Overall I thought the book was only okay even though I agree with most of what he said. From a scientific stand point I wish there were more references to studies and actual evidence as wheat as the culprit. I think the evidence for his low carbohydrate intake is sound although he doesn’t necessarily prove that in his book. I wish too that he had toned down his use of anecdotes. One of my favorite medical cynics, Mark Crislip, MD is often heard saying “The plural of anecdote is anecdotes, not data.” Telling compelling stories about successes on a wheat free, low carb diet are good to hear and we want to rejoice with the individuals who now have better health but they don’t provide much in the way guiding public health.

Lastly, I’ve taken some time and looked through his two websites www.wheatbellyblog.com and www.trackyourplaque.com. In several of his blogs he expounds on a style that is much more subtle in the book. He often describes the average working physician as someone rather uneducated about the higher matters of science. He comments frequently on how hard it is to find a physician who actually knows any of the ‘real’ medical facts. I think most of us who are actually seeing patients hurting and suffering from modern diseases are desperately trying therapies to help them. We want facts though, not stories. We want to be able to tell our patients more than the traveling snake doctor would tell his customers. “Come try this tonic! Why, a man down the road used it and it cured his ills!”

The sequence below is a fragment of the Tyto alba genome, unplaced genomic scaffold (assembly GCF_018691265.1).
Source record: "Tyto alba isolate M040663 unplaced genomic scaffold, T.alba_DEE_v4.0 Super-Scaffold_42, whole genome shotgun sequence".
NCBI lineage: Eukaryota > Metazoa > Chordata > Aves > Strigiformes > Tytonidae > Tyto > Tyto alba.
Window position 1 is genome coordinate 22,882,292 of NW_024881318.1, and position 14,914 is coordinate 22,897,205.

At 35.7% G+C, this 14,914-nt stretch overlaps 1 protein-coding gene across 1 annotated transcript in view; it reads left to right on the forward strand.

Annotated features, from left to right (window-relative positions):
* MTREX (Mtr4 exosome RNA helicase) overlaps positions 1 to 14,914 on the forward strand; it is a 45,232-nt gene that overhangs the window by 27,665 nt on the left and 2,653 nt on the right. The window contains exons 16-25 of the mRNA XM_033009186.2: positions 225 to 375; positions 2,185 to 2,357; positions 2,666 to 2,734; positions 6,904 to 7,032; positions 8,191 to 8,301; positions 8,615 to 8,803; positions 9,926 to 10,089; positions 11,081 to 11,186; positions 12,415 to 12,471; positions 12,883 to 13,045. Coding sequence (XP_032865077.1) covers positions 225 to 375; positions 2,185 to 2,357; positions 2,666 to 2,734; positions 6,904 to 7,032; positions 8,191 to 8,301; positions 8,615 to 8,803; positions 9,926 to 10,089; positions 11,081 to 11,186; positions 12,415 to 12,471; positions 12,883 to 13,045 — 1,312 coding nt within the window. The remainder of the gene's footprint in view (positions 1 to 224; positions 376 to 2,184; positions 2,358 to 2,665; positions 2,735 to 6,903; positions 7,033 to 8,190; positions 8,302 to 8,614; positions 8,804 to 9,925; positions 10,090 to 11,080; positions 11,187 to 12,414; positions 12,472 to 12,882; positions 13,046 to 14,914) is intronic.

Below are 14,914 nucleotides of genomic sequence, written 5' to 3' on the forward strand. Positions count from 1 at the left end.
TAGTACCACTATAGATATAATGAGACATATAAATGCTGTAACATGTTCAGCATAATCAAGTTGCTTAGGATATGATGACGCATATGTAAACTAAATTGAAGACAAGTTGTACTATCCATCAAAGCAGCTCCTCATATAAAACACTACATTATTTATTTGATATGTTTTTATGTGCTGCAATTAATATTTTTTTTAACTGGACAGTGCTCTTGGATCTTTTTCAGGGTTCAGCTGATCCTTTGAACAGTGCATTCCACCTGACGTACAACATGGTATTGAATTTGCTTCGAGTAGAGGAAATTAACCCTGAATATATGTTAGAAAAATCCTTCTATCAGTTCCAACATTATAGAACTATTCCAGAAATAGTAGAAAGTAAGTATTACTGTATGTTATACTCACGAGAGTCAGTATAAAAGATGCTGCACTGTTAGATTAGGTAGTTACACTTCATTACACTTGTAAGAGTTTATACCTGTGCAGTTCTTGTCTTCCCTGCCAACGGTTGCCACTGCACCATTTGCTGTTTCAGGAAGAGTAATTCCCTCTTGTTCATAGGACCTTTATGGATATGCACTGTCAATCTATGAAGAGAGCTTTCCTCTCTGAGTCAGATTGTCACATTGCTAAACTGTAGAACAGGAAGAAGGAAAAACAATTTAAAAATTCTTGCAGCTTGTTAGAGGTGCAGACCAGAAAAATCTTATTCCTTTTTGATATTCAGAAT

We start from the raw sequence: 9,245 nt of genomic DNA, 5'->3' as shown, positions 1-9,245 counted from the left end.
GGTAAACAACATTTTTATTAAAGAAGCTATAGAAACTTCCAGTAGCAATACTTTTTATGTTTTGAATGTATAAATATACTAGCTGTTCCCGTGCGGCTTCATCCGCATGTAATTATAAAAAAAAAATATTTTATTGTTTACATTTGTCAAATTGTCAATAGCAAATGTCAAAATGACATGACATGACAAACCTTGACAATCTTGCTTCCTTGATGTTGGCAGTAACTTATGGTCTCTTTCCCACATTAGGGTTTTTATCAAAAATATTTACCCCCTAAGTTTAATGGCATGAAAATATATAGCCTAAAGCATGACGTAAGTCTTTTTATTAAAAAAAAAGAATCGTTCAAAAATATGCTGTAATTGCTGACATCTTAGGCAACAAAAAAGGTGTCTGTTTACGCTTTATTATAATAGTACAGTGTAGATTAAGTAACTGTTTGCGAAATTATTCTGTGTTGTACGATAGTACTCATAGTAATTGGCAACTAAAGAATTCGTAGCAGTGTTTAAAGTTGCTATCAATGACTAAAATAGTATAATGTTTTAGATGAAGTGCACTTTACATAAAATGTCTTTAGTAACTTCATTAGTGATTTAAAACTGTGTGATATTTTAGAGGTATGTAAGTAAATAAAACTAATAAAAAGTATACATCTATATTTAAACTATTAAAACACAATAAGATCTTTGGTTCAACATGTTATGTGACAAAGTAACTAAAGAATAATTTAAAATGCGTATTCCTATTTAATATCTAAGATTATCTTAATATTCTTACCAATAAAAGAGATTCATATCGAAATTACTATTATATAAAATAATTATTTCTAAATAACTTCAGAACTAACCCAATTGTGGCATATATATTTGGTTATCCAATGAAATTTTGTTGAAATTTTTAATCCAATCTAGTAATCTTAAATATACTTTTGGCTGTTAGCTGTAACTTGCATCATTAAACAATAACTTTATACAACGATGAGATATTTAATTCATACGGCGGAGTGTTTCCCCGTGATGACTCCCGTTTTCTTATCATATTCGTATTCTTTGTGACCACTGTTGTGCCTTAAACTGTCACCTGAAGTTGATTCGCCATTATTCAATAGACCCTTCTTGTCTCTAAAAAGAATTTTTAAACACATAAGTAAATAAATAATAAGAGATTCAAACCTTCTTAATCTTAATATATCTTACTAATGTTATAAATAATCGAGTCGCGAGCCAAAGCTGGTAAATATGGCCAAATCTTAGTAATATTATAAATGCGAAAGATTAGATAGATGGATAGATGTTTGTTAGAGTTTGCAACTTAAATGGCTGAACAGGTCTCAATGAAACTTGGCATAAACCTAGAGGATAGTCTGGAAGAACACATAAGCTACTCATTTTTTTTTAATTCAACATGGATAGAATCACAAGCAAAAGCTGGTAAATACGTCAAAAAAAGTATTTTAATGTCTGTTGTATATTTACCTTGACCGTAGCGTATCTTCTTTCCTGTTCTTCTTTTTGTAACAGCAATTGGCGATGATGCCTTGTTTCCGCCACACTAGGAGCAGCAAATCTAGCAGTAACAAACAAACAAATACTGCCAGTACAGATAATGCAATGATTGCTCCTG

I’ve often said that difference between alternative medicine and true medicine is the fact that alternative medicine by definition lacks evidence. Once an alternative therapy has been studied it moves out of the alternative medicine realm into the tool box of true medicine useful in treating patients.

My recommendation: Borrow It

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Book Review: “Fat Chance: Beating the Odds Against Sugar, Processed Food, Obesity, and Disease” by Robert Lustig, MD

Robert Lustig, MD’s book Fat Chance is a quick, well referenced follow-up to his wildly popular YouTube video “Sugar: The Bitter Truth”. In this book he lays out the clear physiological pathway in which excess sugar (specifically fructose) is the key toxin causing so much obesity and metabolic disease. The twin cofactors of our lack of fiber (to blunt the rate of sugar absorption) and our lack of exercise (to increase our per minute use of glucose) play a role as well.